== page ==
ABU DHABI- ‘Frankenstein in Baghdad’ by Ahmed Saadawi was tonight(April 29th) announced as the winner of the seventh International Prize for Arabic Fiction.
Saadawi was named by this year’s Chair of Judges, Saad A. Albazei, at a ceremony in Abu Dhabi. In addition to winning $50,000, Ahmed Saadawi is guaranteed an English translation of his novel, as well as increased book sales and international recognition.
Set in the spring of 2005, Frankenstein in Baghdad tells the story of Hadi al-Attag, a rag-and-bone man who lives in a populous district of Baghdad. He takes the body parts of those killed in explosions and sews them together to create a new body. The body is entered by a displaced soul, bringing it to life. Hadi calls the being the-what’s-its-name,’ while the authorities name it Criminal X’ and others refer to it as Frankenstein’. Frankenstein begins a campaign of revenge against those who killed him, or killed those whose parts make up his body.
Ahmed Saadawi is an Iraqi novelist, poet and screenwriter. Born in 1973 in Baghdad, where he works as a documentary film maker, he took part in the annual IPAF Nadwa’ or literary workshop for promising young writers in 2012.
Frankenstein in Baghdad was selected as the best work of fiction published within the last 12 months, selected from 156 entries from 18 countries across the Arab World. On behalf of the 2014 judging panel, Saad A. Albazei comments,”We chose Frankenstein in Baghdad for several reasons. Firstly for the originality of its narrative structure, as represented in the ‘what’s-its-name’ character, who embodies the violence currently experienced in Iraq, other Arab countries and the wider world. The story is expertly told on several levels and from multiple viewpoints.”
For these reasons and more, Frankenstein in Baghdad is a significant addition to contemporary Arabic fiction.’The five other shortlisted finalists were also honoured at the ceremony alongside the winner; each of the finalists, including the winner, receives US$10,000.
The six names on the shortlist were announced in February, at a press conference at the Abdul Hameed Shoman Foundation in Amman, Jordan, by the judging panel. The judges are: Chair of judges, the Saudi Arabian academic and critic Saad A. Albazei; Ahmed Alfaitouri, Libyan journalist, novelist and playwright; Zhor Gourram, Moroccan academic, critic and novelist; Abdullah Ibrahim, Iraqi academic and critic and Mehmet Hakki Suin, Turkish academic specialising in the teaching of Arabic language and the translation of Arabic literature into Turkish.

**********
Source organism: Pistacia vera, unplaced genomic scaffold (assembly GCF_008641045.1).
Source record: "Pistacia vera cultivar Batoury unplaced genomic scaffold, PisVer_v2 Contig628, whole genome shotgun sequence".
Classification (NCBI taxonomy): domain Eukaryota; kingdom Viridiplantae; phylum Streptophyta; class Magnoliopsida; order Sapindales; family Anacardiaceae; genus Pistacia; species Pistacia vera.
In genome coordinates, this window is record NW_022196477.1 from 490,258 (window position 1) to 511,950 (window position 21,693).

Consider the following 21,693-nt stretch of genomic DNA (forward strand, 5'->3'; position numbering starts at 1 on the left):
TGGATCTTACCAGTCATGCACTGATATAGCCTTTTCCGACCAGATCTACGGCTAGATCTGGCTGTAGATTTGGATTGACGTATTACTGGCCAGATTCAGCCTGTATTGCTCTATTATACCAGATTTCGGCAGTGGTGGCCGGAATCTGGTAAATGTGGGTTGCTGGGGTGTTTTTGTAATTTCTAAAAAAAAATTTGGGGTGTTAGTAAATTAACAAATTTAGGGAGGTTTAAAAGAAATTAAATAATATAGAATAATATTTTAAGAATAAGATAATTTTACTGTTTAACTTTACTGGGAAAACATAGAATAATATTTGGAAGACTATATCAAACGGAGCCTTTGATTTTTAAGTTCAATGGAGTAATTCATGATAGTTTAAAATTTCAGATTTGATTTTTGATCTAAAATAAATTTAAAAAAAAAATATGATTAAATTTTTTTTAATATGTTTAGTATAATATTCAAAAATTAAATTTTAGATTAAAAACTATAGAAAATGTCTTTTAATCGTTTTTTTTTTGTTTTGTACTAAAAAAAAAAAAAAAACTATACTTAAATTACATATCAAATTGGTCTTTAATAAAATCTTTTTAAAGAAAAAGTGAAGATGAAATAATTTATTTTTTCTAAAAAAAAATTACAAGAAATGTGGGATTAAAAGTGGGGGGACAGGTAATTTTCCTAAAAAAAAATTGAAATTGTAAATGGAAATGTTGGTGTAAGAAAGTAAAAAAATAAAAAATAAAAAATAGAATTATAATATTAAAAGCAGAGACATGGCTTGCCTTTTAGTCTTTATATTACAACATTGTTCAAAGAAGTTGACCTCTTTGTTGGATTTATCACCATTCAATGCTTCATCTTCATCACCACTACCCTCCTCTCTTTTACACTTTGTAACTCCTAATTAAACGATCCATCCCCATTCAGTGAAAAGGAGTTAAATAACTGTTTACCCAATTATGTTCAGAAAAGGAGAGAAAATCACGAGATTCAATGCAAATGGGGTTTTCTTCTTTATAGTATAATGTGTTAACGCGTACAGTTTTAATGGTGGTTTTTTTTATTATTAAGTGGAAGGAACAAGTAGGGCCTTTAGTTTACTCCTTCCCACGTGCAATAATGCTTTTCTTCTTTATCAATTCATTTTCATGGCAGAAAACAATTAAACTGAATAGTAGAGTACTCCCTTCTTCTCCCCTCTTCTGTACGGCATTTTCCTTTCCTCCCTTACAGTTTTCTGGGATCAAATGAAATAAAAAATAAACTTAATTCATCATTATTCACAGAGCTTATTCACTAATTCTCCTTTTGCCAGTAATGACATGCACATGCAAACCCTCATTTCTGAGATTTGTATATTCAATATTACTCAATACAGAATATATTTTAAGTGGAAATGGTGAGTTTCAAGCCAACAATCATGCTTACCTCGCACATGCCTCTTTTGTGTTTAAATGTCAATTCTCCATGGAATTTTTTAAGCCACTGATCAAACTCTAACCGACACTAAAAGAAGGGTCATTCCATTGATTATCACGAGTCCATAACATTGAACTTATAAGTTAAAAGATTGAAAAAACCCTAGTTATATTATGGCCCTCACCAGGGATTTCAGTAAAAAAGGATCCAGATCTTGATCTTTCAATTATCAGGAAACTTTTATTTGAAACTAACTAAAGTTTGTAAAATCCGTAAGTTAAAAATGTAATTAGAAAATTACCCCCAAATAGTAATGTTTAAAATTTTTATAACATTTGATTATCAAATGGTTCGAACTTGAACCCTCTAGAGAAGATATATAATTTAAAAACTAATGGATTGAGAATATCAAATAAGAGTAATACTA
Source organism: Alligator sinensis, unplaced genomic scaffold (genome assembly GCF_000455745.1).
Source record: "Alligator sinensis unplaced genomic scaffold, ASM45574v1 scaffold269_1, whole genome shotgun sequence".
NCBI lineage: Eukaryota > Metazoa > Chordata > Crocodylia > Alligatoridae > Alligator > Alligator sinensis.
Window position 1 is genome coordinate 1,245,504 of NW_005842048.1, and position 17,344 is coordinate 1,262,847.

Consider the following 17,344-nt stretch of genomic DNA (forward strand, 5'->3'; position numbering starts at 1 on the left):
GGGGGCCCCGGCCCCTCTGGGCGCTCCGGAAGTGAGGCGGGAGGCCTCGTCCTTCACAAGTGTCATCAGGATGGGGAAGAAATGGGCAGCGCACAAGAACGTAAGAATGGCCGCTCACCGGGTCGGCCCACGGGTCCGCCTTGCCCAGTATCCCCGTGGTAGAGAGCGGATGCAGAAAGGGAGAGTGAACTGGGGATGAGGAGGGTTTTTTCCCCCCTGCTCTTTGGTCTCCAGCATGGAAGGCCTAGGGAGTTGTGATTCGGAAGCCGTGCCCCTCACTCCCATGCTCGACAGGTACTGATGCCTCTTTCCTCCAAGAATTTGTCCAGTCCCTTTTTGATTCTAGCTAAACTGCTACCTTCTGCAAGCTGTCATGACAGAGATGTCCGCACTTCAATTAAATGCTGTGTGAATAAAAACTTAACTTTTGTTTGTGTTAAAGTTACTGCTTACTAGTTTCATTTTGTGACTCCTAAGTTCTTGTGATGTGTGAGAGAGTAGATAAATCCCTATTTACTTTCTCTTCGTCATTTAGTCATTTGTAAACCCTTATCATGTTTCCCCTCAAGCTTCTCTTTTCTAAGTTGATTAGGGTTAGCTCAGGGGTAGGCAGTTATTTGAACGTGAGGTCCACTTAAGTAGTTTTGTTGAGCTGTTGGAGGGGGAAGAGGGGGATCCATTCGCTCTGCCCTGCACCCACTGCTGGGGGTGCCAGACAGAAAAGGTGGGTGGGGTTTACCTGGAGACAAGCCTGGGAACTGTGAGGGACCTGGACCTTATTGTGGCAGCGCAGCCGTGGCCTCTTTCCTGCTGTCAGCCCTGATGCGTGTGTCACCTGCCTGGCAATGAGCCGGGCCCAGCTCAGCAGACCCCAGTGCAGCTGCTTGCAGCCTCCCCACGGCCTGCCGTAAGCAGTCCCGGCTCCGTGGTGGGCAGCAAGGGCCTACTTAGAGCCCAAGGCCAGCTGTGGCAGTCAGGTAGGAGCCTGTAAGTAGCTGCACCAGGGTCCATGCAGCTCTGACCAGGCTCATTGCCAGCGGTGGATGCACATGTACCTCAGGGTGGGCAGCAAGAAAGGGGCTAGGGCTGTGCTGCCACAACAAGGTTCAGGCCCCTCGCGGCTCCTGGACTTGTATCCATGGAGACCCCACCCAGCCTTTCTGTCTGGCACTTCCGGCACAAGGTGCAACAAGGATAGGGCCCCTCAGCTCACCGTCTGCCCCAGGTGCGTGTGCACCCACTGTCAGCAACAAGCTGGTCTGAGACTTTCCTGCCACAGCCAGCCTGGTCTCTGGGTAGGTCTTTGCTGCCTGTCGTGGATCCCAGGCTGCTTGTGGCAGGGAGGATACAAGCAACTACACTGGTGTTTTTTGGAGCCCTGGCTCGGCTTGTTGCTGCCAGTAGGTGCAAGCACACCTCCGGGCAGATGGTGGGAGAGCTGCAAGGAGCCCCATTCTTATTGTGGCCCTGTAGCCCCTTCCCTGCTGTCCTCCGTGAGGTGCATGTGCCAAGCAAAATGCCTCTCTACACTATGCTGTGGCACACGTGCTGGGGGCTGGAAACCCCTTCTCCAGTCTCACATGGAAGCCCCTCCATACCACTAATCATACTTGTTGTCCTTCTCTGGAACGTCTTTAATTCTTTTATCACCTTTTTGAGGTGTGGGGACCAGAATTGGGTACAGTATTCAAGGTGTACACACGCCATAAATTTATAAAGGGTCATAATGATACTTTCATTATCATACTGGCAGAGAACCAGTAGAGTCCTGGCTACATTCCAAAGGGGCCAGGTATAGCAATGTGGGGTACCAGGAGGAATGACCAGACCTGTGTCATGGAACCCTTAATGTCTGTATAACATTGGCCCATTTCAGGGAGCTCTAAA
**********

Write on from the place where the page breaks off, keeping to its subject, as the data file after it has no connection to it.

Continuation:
The Prize is supported by the Booker Prize Foundation in London and funded by the TCA Abu Dhabi in the U.AE.
Professor of Modern Arabic Studies Yasir Suleiman, Chair of the Board of IPAF Trustees, comments:Ahmed Saadawi’s Frankenstein in Baghdad is an outstanding achievement, teeming with characters who are both earthy and real but also transcend reality. It raises questions about an oppressive legacy from which neither individuals nor society can escape. The novel dazzles with captivating storytelling, utilising the techniques of magical realism to reveal the depths of the human soul in its darkest hours. Although set in Baghdad, its subject matter goes beyond that city to embrace humanity everywhere.’To date, six of the seven winning IPAF novels have secured deals for publication in English. Overall, winning and shortlisted books since 2008 have been translated into over 20 languages.
Ahmed Saadawi is an Iraqi novelist, poet and screenwriter, born in 1973 in Baghdad, where he works as a documentary film maker. He is the author of a volume of poetry, Festival of Bad Songs (2000), and three novels, The Beautiful Country (2004), He Dreams or Plays or Dies (2008) and Frankenstein in Baghdad (2013). He has won several prizes and in 2010 was selected for the Beirut39 Festival, as one of the 39 best Arab authors below the age of 40. He took part in the annual IPAF Nadwa’, or literary workshop for promising young writers, in 2012.
In the novel ‘Frankenstein in Baghdad’, Hadi al-Attag lives in the populous al-Bataween district of Baghdad. In the Spring of 2005, he takes the body parts of those killed in explosions and sews them together to create a new body. When a displaced soul enters the body, a new being comes to life. Hadi call it the-what’s-its-name’; the authorities name it Criminal X’ and others refer to it as Frankenstein’. Frankenstein begins a campaign of revenge against those who killed him, or killed the parts constituting his body. As well as following Frankenstein’s story, Frankenstein in Baghdad follows a number of connected characters, such as General Surur Majid of the Department of Investigation, who is responsible for pursuing the mysterious criminal and Mahmoud al-Sawadi, a young journalist who gets the chance to interview Frankenstein. Frankenstein in Baghdad offers a panoramic view of a city where people live in fear of the unknown, unable to act in solidarity, haunted by the unknown identity of the criminal who targets them all.-WAM